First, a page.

Over the past couple of years, medical marijuana gained widespread acceptance and attracted a lot of business interest. Could it be a case of premature celebration?
When several U.S. states legalized cannabis for medical use, it triggered a slow but inevitable discussion about healing properties of this plant. A number of studies emerged demonstrating the usefulness of marijuana for treatment of a broad group of ailments, and many different jurisdictions granted exceptions from drug laws for certified medical users. In short, everything was going so well that investment firms started recommending this industry to venture capitalists with ambitious plans. It now appears that we should wait a little bit before declaring a victory.
The results of a recent study could cast some of the enthusiasm about medical cannabis in doubt. Researchers at the Yale University School of Medicine reviewed a large number of existing studies and came to the conclusion that marijuana may not be much more effective than placebo in treatment of some conditions that were supposed to be its primary areas of impact. While cannabis was confirmed to help with pain reduction, muscle spasms and stiffness associated with multiple sclerosis, it failed to meet expectations when nausea from chemotherapy and Tourette’s syndrome are concerned. This comes as a big surprise, and questions some of the key arguments for legalization of medical cannabis.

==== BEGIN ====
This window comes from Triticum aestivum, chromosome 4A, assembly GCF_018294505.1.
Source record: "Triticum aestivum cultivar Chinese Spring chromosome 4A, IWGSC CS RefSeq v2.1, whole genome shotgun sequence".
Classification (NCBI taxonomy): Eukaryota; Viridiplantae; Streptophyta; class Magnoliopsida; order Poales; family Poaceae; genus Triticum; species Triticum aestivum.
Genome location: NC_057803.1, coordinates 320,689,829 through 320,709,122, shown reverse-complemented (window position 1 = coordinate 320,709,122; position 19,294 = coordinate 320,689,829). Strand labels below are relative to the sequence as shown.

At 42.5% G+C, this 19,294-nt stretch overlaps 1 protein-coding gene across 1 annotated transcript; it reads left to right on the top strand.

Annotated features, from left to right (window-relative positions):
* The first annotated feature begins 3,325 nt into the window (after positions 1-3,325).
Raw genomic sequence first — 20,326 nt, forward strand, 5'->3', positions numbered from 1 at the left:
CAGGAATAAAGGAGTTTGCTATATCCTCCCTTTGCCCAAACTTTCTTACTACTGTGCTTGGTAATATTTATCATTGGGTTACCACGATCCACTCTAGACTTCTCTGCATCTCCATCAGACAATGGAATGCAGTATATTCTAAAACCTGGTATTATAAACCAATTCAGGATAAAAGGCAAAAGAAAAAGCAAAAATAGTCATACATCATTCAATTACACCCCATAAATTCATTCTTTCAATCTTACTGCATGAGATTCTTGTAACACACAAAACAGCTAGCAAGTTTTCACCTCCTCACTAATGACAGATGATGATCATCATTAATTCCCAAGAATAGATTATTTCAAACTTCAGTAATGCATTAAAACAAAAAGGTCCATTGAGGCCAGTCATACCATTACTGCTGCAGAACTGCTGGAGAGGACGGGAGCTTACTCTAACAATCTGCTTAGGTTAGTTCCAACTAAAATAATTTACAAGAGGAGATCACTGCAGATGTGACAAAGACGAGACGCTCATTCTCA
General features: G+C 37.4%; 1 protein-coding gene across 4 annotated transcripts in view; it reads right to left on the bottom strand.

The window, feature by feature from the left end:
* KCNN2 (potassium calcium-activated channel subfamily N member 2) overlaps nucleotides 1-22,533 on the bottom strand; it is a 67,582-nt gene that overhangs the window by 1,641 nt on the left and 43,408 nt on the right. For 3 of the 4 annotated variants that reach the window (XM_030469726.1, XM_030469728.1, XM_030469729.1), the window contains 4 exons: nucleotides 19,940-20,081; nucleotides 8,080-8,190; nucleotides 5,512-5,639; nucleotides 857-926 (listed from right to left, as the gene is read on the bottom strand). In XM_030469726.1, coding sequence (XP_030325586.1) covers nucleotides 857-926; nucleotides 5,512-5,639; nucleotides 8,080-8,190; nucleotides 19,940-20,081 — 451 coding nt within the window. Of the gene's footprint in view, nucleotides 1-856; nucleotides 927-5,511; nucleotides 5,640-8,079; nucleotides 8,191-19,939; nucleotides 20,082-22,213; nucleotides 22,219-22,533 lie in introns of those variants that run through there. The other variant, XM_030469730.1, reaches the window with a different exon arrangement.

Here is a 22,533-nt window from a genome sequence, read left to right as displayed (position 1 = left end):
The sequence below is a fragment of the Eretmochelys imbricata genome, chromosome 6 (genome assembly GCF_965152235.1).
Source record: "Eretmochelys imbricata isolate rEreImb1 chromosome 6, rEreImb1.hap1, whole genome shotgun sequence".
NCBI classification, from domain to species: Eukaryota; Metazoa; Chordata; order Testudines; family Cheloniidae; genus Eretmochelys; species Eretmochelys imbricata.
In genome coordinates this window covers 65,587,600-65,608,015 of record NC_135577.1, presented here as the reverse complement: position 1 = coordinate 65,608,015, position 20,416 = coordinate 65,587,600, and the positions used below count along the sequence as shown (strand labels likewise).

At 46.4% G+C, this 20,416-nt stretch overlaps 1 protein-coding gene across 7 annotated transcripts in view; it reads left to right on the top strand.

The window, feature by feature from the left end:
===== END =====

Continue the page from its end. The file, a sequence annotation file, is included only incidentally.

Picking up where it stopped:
Aside from these doubts, the industry could be facing other obstacles before reaching completely legitimate status. Despite being legal for medical purposes in 23 states, U.S. government still considers marijuana to be a scheduled substance on the federal level. With no plans to change legal status of cannabis in the near future, serious investors might remain cold to the idea of supporting a business that could be wiped out by a single decision of the federal government. Access to banking services is also an issue for medical dispensaries, while tax regulations additionally complicate the picture. Larger companies – like GW Pharmaceuticals that produces the cannabis-based Sativex spray, might be able to cope with all the roadblocks, but profitability of local dispensaries is far more doubtful.
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